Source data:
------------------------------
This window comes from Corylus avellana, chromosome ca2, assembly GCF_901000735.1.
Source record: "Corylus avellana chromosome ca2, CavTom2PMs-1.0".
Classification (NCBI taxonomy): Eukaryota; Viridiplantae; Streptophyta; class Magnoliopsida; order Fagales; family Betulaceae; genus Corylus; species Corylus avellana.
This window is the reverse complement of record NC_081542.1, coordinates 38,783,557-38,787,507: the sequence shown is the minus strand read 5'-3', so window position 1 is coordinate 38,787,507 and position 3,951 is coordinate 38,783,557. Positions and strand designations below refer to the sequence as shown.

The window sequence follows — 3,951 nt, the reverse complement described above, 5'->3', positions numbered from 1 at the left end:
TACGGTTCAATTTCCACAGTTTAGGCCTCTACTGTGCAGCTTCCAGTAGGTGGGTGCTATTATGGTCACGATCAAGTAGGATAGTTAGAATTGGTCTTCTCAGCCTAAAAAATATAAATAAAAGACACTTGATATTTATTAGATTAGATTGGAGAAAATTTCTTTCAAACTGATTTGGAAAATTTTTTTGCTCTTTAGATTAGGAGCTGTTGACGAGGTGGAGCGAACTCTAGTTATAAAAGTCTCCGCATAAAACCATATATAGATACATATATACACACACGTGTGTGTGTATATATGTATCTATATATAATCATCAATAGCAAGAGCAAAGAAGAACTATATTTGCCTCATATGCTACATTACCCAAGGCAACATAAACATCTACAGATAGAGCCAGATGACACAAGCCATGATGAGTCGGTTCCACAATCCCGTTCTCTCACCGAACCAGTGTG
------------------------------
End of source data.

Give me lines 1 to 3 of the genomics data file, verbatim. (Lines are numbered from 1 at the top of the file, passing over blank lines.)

This window comes from Corylus avellana, chromosome ca2, assembly GCF_901000735.1.
Source record: "Corylus avellana chromosome ca2, CavTom2PMs-1.0".
Classification (NCBI taxonomy): Eukaryota; Viridiplantae; Streptophyta; class Magnoliopsida; order Fagales; family Betulaceae; genus Corylus; species Corylus avellana.